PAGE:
I particularly liked the photos of the Lonesome Traveller himself. (Jack Kerouc was a kind of starting point for me too, back in 1978 when I fancied myself as the Lonesome Traveller winding his way through Latin America.)

8 million buddhas all in the shitstorm together? Well, it depends on your viewpoint.

A buddha by the name of "Foolish Thing" posted on the Dogen Sangha Blog a comment on the subject of our intention in Zazen: THE INTENTION JUST TO SIT. The comment was just about the most beautifully clear description of Zazen that I have ever read in English. But for some reason -- who knows why? -- the comment was deleted from the Dogen Sangha Blog.

I would like to get in contact with Foolish Thing. When I followed the original link I found the name of Foolish Thing's blog was "This Brightness," but I could not access it.

Michael, do you have any clue as to who and where Foolish Thing might be?

Beth said...

michael: i'm very familiar with every part of your walk. i grew up in new jersey (bergen county) and lived in new york city for about 10 years. what an awesome day you had!! i'll bet that was one of the best meals you ever had.

Michael said...

LB,

As always, thank you! And yes, I'd be honored and grateful for the link.

Hello Mike,

Good to hear from you! I think I remember the post from Foolish Thing you're referring to. Why would it have been deleted, though? Didn't strike me as being worthy of censorship. Did he delete it, or did Nishijima-sensei (or the blog administrator)? I don't know who Foolish Thing is, but I know that sometimes I get a "live bookmark failed to load" error message when I try to access certain blogs, and when I attempt after a few hours, they're back online.

Kim,

It's a small world and it gets smaller all the time! Funny, but I've lived and worked in Bergen County for seven years now and, though born and raised on Long Island, it was only recently -- say, within the past year or so -- that I took advantage of the county's proximity to New York City for forays there.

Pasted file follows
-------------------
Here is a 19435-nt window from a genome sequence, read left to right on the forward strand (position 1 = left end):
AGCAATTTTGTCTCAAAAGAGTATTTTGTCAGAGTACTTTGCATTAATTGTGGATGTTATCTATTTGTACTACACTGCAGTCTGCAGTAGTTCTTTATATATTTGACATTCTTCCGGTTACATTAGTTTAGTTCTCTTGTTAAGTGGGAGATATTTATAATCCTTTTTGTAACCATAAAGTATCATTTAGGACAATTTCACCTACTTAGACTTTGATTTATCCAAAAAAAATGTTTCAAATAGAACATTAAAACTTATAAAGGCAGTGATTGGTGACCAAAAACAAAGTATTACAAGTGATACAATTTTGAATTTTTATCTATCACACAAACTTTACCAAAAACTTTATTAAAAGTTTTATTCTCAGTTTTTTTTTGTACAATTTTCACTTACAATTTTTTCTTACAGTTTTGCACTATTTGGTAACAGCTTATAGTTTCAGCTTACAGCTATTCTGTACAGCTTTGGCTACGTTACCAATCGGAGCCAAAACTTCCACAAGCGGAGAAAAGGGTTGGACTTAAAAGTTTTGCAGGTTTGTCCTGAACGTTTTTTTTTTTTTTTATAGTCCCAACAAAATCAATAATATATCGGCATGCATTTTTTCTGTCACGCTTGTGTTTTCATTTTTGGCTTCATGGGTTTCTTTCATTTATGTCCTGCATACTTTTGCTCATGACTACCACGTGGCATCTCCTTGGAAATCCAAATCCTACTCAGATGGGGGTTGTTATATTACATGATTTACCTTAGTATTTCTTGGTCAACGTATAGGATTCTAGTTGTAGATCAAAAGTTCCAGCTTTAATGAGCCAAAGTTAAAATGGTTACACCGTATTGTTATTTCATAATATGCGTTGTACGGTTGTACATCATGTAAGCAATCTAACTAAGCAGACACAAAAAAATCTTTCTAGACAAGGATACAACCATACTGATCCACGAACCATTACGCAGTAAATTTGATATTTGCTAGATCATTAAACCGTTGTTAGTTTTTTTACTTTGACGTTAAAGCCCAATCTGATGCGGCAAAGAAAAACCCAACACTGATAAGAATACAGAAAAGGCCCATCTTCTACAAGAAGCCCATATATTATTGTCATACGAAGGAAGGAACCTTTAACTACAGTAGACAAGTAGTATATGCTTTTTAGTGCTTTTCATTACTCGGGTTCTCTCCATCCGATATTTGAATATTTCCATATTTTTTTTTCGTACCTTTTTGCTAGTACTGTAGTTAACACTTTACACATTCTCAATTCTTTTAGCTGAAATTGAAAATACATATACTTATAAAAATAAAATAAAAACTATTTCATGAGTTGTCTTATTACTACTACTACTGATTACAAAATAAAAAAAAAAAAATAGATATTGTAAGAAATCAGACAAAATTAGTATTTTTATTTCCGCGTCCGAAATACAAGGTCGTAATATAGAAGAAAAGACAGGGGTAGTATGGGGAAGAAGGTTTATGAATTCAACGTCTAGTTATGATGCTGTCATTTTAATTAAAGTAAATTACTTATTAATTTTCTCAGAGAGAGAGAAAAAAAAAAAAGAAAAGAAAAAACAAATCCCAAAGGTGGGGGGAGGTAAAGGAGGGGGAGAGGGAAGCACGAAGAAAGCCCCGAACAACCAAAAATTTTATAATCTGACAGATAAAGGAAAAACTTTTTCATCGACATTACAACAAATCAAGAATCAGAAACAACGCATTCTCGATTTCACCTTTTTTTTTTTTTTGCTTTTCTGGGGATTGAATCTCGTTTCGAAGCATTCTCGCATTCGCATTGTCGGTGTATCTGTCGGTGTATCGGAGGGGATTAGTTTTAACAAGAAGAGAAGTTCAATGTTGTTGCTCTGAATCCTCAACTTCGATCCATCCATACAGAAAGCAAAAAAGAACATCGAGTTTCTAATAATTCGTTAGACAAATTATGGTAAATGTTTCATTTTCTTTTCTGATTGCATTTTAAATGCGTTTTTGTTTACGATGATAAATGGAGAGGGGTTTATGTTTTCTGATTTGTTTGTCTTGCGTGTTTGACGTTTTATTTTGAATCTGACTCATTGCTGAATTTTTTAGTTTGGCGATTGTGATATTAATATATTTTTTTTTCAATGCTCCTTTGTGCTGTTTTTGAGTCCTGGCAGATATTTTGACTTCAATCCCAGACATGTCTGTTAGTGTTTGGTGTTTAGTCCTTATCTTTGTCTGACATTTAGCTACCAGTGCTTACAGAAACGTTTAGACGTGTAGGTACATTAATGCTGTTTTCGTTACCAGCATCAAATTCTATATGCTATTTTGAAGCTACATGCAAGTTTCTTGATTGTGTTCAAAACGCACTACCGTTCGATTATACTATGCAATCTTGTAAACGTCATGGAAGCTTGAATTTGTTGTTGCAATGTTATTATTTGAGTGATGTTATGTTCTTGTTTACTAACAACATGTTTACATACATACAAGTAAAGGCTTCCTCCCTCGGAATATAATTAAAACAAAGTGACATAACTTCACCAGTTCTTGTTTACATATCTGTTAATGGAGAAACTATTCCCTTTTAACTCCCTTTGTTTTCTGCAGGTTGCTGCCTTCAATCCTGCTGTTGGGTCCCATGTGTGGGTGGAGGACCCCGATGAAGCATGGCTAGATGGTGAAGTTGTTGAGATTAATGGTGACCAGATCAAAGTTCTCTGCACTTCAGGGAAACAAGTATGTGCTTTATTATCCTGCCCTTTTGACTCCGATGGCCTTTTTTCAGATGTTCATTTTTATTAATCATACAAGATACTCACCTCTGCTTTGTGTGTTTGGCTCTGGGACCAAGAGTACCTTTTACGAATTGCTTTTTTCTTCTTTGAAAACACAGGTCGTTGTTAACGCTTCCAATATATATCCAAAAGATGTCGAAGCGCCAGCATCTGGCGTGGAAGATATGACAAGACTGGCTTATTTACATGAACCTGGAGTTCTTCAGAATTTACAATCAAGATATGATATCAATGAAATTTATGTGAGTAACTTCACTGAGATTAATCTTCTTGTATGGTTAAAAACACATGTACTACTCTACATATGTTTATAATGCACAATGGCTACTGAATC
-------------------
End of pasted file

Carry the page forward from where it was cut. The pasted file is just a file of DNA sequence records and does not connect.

I had no idea what I was missing!

Mike Cross said...

Hi Michael,
Thank you for your reply to my question posted on your blog.
Is it possible for us to delete our own comments posted on to other people's blogs? I didn't know it was. I have just spent too much time trying to get a photo into my profile--I succeeded OK in posting photos into my blogs, using Hello, ,but couldn't figure out how to get a photo into the profile.
I also went for a walk of several miles yesterday. A much more satisfying experience than staring into this computer--but for some reason I persist with the latter.

anu said...

Hello Michael,

Your pictures and your homeland is so lovely. My friend R used to stay in Manhattan and from him i have heard so much. Times square, Central park, Hudson bridge, Curry in a hurry (in where he used to eat).

:) wow

and you look lovely.

and i loved the picture of the pigeons warming each other and the lone rider at sunset on the Hudson River trail.

:)thankyou

Michael said...

As always, Anu, thank YOU for visiting and for sharing your thoughts!

greenbean said...

Dear Mike, thanks for all the wonderful pictures - Zen In Motion.Take Care and be well and happy;-)lol..Deep Bows

Michael said...

Thanks, Greenbean!